The U.S.-China relationship has been shifting dramatically in recent years, moving from engagement to strategic competition. Venture capital (VC) investment between China and the United States – like all other channels of economic engagement – has not escaped the impacts of this sea change and is increasingly viewed through a national security lens. Yet it appears that market forces – challenges confronting China’s tech sector, for example – have been the primary reason why flows of bilateral VC investment have retreated dramatically from the historic heights reached in 2018, while politics and an evolving regulatory environment have played a reinforcing role.

On January 15, the National Committee and Rhodium Group presented the latest installment of the U.S.-China Investment Project: a discussion and analysis of the latest trends in U.S.-China VC flows, captured in the newly published report Disruption: U.S.-China Venture Capital in a New Era of Strategic Competition. The session featured a briefing by Rhodium’s Thilo Hanemann and Adam Lysenko and a panel discussion/Q&A moderated by NCUSCR president Stephen Orlins with Mr. Hanemann, Dorsey & Whitney attorney Helen Jiang, and investor, attorney, and author Winston Ma.

 

Thilo Hanemann is a partner at Rhodium Group, and leads the firm’s work on global trade and investment. He supports the investment management, strategic planning, and policy analysis requirements of Rhodium clients within his fields of expertise. He is also a senior policy fellow at the Mercator Institute for China Studies, Europe’s biggest China think tank, located in Berlin.
Thilo’s research focuses on new trends in global trade and capital flows, related policy developments, and the political and commercial dynamics of specific transactions. One of his areas of expertise is the rise of emerging economies as global investors, and the implications for host economies and the global economy. His most recent work focuses on the evolution of China’s international investment position, and the economic and policy implications of this new trend.

 

Helen Jiang is an associate at Dorsey & Whitney. Her practice consists of general commercial litigation, cross-border litigation, and international arbitration across a wide array of subject matters. She has represented international banks in litigation and regulatory matters, advised clients on banking and sanction-related regulations, and advised Fintech companies on issues regarding payment systems. She is also a member of the firm’s award-winning U.S.-China Practice Group, which includes a global team of bilingual U.S.- trained and U.S.- qualified attorneys.
Prior to joining Dorsey, Ms. Jiang worked in the international arbitration group of a legal 500 law firm based in London. She has also worked at the World Bank International Center for Settlement of Investment Disputes, and as a scholar at the Hong Kong International Arbitration Center.

 

Adam Lysenko is an associate director at Rhodium Group, specializing in novel data-driven approaches to assessing China’s international investment flows and related policy dynamics. His areas of expertise include cross-border Chinese venture capital investment, Chinese inbound and outbound foreign direct investment as well as Chinese domestic investment and corporate organization, with an emphasis on emerging technology areas. Adam has co-authored several public reports on related topics and has been featured prominently in news media such as NPR, the Wall Street Journal and the Financial Times.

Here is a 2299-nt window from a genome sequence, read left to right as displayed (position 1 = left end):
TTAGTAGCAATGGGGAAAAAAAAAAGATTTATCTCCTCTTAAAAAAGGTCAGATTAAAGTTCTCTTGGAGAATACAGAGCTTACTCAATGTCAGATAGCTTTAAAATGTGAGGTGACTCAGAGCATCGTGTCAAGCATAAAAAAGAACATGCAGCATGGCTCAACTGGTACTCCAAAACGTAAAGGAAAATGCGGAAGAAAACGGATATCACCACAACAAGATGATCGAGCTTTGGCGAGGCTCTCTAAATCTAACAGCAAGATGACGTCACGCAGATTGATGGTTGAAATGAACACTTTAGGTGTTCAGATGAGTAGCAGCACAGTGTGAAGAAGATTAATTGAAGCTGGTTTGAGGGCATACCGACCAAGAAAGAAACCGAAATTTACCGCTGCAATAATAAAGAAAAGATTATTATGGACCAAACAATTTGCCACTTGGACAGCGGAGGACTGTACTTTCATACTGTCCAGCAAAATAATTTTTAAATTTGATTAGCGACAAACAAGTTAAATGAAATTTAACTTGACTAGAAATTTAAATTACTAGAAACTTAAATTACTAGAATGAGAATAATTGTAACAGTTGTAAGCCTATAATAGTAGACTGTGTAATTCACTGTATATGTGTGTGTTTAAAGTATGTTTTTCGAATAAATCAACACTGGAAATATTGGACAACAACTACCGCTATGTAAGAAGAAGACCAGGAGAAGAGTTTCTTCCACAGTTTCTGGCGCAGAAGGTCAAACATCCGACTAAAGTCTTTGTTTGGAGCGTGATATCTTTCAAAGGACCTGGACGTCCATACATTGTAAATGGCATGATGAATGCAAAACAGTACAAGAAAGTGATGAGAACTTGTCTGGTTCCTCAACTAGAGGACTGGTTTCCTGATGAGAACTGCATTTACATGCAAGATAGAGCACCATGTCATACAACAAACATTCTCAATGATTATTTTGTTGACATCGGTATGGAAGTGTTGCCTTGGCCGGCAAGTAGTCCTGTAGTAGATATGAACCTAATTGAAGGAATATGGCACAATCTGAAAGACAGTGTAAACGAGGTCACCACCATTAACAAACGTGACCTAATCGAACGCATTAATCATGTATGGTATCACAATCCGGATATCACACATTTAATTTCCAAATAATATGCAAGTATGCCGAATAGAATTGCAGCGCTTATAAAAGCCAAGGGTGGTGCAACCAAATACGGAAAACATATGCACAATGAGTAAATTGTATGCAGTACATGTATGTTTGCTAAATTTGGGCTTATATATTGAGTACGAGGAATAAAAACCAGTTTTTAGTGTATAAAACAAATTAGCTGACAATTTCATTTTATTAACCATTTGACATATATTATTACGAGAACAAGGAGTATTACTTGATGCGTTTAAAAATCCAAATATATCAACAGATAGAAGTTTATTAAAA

Winston Ma is an investor, attorney, author, and adjunct professor focused on the global digital economy. Most recently, he was managing director for China Investment Corporation (CIC), China’s sovereign wealth fund. He was among the first group of CIC overseas hires, and was a founding member of both CIC’s Private Equity Department and later the Special Investment Department for direct investing. He has held leadership roles in global investments involving the financial services, technology, energy and natural resources sectors. Previously, he served as the deputy head of equity capital markets at Barclays Capital, a vice president at J.P. Morgan investment banking, and a corporate lawyer at Davis Polk & Wardwell LLP. He is also the author of a number of books including China's Mobile Economy, The Digital Silk Road, Investing in China, and China's Data Economy.

 

Stephen A. Orlins has been president of the National Committee on U.S.-China Relations since 2005. Prior to that, he was the managing director of Carlyle Asia and the chairman of the board of Taiwan Broadband Communications, one of Taiwan's largest cable television and high speed internet providers. Prior to joining Carlyle, Mr. Orlins was a senior advisor to AEA Investors Inc., a New York-based leveraged buyout firm, with responsibility for AEA's business activities throughout Asia. From 1983 to 1991, Mr. Orlins was with the investment banking firm of Lehman Brothers where he was a managing director from 1985 to 1991. From 1987 to 1990, he served as president of Lehman Brothers Asia. From 1976 to 1979, Mr. Orlins served in the Office of the Legal Advisor of the United States Department of State, first in the Office of the Assistant Legal Advisor for Political-Military Affairs and then for East Asian and Pacific Affairs. While in that office, he was a member of the legal team that helped establish diplomatic relations with the People's Republic of China. Mr. Orlins is a magna cum laude graduate of Harvard College and earned his law degree at Harvard Law School. He speaks Mandarin Chinese and is a member of the Council on Foreign Relations.
Wednesday, January 15, 2020
5:30 PM to 7:00 PM EST

Speaker(s): 
Thilo Hanemann
Helen Jiang
Adam Lysenko
Winston Ma
Stephen A. Orlins

Venue: 
Dorsey & Whitney, New York, NY

Partner(s): 

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